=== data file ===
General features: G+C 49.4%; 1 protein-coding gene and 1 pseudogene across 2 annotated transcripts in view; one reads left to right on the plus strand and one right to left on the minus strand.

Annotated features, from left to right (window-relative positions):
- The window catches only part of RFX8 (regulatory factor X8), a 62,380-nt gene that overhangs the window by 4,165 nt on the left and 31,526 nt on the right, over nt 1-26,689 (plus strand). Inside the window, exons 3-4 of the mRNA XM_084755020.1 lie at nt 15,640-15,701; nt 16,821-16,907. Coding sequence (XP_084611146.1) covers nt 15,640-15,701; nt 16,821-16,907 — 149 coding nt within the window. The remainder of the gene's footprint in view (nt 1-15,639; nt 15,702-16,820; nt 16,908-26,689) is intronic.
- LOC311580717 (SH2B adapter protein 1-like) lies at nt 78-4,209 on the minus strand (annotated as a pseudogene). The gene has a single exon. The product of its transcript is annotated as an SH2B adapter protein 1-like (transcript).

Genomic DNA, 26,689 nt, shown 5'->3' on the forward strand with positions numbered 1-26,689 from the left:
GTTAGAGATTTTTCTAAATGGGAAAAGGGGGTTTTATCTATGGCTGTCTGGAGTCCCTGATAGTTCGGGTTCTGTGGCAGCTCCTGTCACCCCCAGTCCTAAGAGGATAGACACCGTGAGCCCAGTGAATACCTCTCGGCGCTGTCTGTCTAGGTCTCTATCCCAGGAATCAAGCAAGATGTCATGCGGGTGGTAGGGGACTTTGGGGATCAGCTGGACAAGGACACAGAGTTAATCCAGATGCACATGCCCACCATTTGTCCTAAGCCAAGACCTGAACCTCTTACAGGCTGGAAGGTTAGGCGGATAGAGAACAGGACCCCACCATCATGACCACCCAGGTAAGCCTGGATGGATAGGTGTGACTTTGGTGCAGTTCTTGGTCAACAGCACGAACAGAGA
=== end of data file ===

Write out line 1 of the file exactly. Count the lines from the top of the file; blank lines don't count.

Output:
General features: G+C 49.4%; 1 protein-coding gene and 1 pseudogene across 2 annotated transcripts in view; one reads left to right on the plus strand and one right to left on the minus strand.